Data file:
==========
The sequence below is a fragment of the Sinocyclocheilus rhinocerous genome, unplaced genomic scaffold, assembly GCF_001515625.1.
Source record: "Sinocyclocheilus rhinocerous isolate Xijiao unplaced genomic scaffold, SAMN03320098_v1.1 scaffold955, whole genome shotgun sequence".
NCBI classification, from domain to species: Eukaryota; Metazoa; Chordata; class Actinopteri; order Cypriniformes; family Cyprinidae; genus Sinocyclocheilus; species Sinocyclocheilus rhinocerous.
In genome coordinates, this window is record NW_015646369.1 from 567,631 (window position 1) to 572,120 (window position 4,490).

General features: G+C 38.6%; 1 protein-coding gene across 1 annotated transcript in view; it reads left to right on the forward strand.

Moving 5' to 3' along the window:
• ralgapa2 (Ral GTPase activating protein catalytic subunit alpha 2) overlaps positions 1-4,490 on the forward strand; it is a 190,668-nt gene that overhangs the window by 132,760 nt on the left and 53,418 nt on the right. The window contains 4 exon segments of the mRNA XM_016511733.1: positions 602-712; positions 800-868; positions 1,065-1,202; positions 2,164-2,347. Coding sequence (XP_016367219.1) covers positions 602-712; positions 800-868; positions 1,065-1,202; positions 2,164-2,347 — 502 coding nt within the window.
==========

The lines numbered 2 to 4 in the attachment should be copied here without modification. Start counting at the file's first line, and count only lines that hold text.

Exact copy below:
Source record: "Sinocyclocheilus rhinocerous isolate Xijiao unplaced genomic scaffold, SAMN03320098_v1.1 scaffold955, whole genome shotgun sequence".
NCBI classification, from domain to species: Eukaryota; Metazoa; Chordata; class Actinopteri; order Cypriniformes; family Cyprinidae; genus Sinocyclocheilus; species Sinocyclocheilus rhinocerous.
In genome coordinates, this window is record NW_015646369.1 from 567,631 (window position 1) to 572,120 (window position 4,490).